LA TRINIDAD, Benguet -- The Philippine Atmospheric, Geophysical and Astronomical Services Administration (Pagasa) is bracing itself for a drought.

Danny Galaty, Pagasa meteorologist and weather forecaster, said there has been zero rainfall since November 2009, making the situation critical for next month.

For updates from around the country, follow Sun.Star on Twitter

Galaty said the El Niño phenomenon, which has hit the country, will greatly affect industries like fishing, agriculture and power generation.

He said the dry season makes the region prone to forest and building fires.

“Environmental pollution and health problems will also be present,” he said.

Pasgasa records show the longest El Niño to hit the country was in 1996 to 1997, extending to one and six years.

For the region, the minimum rainfall required is 32 milliliters.

“We have not had any rainfall for the past five months,” Galaty said, adding that the lack of rainfall is in stark contrast to its unprecedented 416 millimeters of rainfall in six hours on September 26, 2009 during the height of Typhoon Pepeng.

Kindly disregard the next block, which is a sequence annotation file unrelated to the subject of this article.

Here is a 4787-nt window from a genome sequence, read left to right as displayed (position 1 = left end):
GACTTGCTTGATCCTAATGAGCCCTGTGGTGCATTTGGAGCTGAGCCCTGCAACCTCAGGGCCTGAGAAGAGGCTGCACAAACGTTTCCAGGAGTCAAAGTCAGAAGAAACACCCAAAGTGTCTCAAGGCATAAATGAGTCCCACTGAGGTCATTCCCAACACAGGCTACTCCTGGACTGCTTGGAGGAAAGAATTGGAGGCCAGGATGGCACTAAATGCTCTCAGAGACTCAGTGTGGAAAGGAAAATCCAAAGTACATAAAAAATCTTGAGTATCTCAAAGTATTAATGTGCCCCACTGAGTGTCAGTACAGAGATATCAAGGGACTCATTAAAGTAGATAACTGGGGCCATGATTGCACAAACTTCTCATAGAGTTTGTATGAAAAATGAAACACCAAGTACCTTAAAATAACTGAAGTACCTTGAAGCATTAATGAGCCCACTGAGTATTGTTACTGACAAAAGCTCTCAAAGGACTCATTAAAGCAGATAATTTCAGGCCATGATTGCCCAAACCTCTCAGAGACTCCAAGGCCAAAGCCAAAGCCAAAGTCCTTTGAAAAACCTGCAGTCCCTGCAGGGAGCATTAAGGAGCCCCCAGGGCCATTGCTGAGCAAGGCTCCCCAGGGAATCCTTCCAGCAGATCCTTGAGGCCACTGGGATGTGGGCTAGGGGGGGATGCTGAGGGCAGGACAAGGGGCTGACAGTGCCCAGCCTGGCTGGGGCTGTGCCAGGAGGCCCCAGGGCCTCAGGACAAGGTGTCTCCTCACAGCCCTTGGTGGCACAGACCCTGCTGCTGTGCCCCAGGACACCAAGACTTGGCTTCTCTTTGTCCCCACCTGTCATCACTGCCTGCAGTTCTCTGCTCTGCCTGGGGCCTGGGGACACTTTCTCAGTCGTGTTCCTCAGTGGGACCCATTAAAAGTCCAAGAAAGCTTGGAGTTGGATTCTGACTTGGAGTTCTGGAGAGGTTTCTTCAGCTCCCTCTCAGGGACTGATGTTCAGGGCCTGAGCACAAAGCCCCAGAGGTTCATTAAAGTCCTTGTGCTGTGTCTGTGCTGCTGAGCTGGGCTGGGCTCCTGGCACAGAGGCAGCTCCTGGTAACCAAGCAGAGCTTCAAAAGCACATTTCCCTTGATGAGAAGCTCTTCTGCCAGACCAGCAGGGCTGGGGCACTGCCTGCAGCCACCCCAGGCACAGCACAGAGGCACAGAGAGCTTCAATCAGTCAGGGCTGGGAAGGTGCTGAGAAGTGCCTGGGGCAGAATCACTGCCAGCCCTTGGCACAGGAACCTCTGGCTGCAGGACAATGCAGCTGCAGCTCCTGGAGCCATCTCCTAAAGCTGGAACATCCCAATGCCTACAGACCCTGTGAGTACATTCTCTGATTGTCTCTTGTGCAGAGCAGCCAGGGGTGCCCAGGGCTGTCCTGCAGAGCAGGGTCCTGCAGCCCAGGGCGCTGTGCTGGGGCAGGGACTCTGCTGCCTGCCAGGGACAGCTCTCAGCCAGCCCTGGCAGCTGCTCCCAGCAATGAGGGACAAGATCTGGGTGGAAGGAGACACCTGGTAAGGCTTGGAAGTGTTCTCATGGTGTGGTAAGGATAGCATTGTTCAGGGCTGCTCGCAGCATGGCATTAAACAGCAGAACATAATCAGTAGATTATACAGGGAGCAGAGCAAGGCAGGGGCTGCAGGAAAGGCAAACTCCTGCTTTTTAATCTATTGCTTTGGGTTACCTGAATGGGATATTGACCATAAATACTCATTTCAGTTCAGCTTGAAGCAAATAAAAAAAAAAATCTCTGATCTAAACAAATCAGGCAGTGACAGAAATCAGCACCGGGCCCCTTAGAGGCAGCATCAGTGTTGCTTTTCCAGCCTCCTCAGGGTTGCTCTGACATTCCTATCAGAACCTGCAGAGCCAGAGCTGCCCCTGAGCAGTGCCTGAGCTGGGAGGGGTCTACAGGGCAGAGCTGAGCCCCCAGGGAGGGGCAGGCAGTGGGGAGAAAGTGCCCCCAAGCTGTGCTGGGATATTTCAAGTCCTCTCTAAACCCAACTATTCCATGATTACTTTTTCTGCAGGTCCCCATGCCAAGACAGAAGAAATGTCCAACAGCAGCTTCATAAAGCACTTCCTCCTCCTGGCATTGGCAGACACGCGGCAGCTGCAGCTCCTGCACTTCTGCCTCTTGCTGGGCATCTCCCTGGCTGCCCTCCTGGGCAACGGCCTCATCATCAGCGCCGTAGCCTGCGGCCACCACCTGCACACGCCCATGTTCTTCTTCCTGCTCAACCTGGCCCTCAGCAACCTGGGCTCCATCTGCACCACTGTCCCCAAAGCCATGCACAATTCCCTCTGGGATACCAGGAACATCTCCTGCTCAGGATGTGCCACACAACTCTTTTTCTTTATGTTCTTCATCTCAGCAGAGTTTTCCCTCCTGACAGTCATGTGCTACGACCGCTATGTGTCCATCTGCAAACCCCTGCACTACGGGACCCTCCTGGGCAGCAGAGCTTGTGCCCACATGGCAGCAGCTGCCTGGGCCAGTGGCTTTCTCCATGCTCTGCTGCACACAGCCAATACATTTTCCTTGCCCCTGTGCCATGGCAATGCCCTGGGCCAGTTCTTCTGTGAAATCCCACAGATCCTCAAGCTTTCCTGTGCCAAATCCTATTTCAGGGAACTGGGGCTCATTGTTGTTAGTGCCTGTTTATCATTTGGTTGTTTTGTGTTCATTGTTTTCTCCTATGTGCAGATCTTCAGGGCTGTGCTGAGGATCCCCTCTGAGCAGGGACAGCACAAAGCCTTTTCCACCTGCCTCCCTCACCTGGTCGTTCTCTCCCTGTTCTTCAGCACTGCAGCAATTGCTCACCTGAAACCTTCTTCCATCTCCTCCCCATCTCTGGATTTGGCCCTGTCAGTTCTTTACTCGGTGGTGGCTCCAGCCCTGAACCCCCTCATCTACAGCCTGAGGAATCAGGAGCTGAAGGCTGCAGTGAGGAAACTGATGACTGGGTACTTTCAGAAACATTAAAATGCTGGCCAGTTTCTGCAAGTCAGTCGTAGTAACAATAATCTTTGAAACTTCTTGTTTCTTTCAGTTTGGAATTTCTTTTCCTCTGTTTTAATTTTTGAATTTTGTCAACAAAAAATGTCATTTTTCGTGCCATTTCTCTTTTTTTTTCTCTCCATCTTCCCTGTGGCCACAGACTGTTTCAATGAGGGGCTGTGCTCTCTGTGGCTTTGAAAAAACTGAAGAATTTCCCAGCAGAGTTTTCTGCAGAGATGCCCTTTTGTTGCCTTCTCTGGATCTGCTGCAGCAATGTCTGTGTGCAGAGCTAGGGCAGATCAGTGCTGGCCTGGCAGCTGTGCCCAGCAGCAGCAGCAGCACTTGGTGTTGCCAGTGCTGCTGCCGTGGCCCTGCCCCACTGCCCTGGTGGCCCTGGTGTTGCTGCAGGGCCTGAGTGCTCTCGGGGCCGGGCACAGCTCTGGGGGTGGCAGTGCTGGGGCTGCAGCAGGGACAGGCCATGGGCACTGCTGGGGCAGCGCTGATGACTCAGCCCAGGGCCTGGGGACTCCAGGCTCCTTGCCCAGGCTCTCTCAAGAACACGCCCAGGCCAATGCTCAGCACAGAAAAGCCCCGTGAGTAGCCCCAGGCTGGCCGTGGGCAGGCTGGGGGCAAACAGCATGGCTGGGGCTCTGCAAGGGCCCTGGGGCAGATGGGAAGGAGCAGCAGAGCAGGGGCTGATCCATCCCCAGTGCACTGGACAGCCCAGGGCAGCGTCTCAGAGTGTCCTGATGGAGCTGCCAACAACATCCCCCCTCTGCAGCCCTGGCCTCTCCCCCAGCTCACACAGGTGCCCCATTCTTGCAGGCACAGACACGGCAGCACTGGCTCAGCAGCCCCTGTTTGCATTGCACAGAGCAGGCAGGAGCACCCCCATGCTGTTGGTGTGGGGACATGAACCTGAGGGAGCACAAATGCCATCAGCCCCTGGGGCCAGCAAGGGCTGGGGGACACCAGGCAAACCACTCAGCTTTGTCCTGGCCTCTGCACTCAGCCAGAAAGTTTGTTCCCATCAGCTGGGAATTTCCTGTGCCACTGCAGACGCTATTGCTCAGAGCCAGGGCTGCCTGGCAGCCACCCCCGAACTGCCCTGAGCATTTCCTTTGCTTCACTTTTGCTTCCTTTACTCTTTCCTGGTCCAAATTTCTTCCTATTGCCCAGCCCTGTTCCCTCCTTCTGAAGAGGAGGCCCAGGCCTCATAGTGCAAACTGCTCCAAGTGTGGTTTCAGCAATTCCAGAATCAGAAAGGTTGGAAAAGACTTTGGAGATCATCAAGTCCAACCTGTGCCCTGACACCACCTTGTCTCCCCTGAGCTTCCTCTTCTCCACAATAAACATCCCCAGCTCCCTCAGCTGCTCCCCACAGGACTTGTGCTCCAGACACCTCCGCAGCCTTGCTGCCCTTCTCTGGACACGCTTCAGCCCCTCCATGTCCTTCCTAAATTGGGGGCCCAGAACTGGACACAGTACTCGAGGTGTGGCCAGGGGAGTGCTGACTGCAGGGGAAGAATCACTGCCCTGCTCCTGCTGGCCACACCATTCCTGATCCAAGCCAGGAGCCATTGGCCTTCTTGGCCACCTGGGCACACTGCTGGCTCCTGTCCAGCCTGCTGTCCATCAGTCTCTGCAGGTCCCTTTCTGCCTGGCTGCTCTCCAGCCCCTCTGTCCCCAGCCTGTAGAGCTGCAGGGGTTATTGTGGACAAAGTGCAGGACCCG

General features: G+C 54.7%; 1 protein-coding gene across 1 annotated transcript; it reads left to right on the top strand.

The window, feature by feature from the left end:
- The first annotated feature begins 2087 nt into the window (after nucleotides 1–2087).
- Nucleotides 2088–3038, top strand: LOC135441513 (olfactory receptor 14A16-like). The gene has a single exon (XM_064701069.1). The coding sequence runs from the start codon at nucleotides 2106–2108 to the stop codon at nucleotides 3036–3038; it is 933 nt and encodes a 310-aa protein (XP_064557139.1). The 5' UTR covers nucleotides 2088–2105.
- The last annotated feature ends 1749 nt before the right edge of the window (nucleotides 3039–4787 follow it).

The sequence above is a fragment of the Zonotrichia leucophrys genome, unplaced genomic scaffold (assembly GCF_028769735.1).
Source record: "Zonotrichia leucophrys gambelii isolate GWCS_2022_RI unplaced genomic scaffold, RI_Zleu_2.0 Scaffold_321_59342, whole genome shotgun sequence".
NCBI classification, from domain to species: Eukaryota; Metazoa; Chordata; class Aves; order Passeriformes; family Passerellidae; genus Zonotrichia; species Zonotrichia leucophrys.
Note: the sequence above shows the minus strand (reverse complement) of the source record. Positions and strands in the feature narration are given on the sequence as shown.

Galaty said cloud seeding operations in the past weeks have not helped the situation, much due to the immediate dispersal of clouds. The cloud pattern ideal for seeding has to be towering cumulus clouds.

“The clouds are only at mid level, that is why they disperse immediately,” he said.

The assessments of cloud seeding are usually made with the aid of Doppler radar and rain gauge observations, which the region does not have.

Galty is warning farmers who will be into their first cropping season soon to ready alternative sources of water to avoid spoilage of produce, anticipating a drier season next month.